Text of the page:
Katsuyo Thornton

L.H. and F.E. Van Vlack Professor

kthorn@umich.edu

2022 HH Dow

T: (734) 615-1498

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Collaborative Research: Three-Dimensional Mapping of Solid Oxide Fuel Cell Electrodes: Processing, Structure, Stability, and Electro-chemistry

Collaborators: Hsun-Yi Chen, Katsuyo Thornton, S. Barnett, P.W. Voorhees, V. Dravid
Sponsor: NSF DMR-0542619
The solid oxide fuel cell (SOFC) is one of the most promising clean energy converting devices because of its low pollutant emissions, superior operation tolerance, and high conversion efficiency. The lifetime of commercially viable SOFCs is on the order of 50,000 hours. Therefore, understanding of the degradation mechanisms of SOFCs is crucial. The microstructure of a SOFC anode coarsens to reduce surface and interfacial energies during operation. Coarsening degrades the efficiency of SOFCs because electrochemically active regions such as three-phase boundaries (TPB) decrease in size. We use a phase-field model to simulate the microstructural evolution of a three-phase anode. Important parameters, such as TPB lengths and tortuosity, and their temporal variations are obtained as a function of time. Experimentally acquired 3D reconstructions of electrodes provide the initial microstructural data. By combining experimental studies of the same system performed by our collaborators (S. Barnett, P.W. Voorhees and V. Dravid at Northwestern and S. Adler at Univ. of Washington), we aim to gain quantitative understanding of coarsening effects in SOFC electrodes through simulations.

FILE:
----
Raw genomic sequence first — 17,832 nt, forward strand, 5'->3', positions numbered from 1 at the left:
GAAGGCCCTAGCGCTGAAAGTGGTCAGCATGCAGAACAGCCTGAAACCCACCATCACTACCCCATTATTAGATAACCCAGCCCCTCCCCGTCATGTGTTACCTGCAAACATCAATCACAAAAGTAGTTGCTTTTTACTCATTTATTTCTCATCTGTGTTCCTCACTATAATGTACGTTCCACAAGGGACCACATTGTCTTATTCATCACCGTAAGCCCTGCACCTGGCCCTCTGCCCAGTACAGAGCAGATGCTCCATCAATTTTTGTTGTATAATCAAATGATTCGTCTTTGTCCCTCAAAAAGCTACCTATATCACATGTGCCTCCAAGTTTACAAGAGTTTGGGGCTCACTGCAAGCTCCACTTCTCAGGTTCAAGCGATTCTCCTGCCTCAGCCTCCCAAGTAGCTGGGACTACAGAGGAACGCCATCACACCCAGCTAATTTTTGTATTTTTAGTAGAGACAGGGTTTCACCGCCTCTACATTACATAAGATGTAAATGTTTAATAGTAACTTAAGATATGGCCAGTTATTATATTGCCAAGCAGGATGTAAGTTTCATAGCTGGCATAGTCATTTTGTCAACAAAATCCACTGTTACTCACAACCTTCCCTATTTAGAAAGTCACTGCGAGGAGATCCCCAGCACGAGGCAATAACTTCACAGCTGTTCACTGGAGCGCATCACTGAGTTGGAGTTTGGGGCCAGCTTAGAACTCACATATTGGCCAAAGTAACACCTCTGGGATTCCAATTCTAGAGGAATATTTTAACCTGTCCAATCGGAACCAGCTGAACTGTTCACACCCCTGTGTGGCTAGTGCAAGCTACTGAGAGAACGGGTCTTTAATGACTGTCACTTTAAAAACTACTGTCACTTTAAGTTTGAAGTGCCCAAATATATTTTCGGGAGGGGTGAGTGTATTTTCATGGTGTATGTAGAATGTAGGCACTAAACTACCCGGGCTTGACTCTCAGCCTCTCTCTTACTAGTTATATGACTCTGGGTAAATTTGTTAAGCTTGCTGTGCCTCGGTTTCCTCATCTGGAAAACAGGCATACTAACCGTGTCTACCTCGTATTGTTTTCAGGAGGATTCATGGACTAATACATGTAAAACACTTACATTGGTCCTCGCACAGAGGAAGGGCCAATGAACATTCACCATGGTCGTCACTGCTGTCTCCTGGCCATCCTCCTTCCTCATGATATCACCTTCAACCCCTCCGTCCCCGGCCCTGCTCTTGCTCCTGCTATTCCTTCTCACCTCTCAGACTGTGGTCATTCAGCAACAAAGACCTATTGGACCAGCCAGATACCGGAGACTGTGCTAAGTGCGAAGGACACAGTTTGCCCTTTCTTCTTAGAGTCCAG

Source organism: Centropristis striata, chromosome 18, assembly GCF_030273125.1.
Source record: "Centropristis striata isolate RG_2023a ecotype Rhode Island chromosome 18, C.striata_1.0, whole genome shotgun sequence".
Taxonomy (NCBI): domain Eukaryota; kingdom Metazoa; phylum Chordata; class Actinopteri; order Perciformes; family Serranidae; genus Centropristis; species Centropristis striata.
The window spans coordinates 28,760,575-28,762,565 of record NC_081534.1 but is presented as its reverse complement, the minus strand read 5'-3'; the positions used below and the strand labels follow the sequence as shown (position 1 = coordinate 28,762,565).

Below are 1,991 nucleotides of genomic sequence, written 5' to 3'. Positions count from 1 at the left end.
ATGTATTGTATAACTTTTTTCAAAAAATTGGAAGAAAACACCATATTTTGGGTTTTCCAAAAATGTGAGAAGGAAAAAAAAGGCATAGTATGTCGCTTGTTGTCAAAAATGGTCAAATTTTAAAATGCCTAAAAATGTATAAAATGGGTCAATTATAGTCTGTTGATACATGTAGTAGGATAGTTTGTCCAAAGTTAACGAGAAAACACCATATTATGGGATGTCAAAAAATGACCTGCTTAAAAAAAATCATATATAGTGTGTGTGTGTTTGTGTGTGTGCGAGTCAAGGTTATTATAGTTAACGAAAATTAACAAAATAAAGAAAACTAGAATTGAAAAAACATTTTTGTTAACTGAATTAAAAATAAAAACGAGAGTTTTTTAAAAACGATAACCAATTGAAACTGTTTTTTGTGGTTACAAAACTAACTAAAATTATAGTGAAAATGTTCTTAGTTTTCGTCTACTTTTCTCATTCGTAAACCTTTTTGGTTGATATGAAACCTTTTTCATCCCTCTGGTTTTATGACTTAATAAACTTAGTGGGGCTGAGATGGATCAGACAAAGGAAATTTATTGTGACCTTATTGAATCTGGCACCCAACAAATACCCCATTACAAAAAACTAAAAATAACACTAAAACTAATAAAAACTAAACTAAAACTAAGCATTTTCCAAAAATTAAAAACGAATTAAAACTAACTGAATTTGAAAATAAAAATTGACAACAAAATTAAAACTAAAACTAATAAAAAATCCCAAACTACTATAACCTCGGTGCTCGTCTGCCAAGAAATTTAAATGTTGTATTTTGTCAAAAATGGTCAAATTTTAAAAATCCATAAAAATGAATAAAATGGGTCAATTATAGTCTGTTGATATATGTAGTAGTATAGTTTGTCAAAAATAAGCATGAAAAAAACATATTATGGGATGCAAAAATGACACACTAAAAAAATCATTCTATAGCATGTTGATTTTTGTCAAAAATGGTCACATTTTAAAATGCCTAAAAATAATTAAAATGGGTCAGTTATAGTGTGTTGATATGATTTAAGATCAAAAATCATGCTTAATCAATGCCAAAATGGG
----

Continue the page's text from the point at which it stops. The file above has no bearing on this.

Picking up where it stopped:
Highlights (Click an image for more information)
  • Three-Dimensional Mapping of Solid Oxide Fuel Cells

    Solid oxide fuel cells (SOFCs) have been increasingly used in a wide range of applications. The life time of commercially viable SOFCs is on the order of 50,000 hours. Therefore, understanding of the degradation mechanisms of SOFCs is crucial. We use a phase-field model to simulate the microstructural evolution of a three-phase anode. Experimentally acquired 3D reconstructions of electrodes provide the initial microstructural data. In comparison with the coarsening experimental results, we aim to gain a quantitative understanding of coarsening effects in SOFC electrodes through simulations.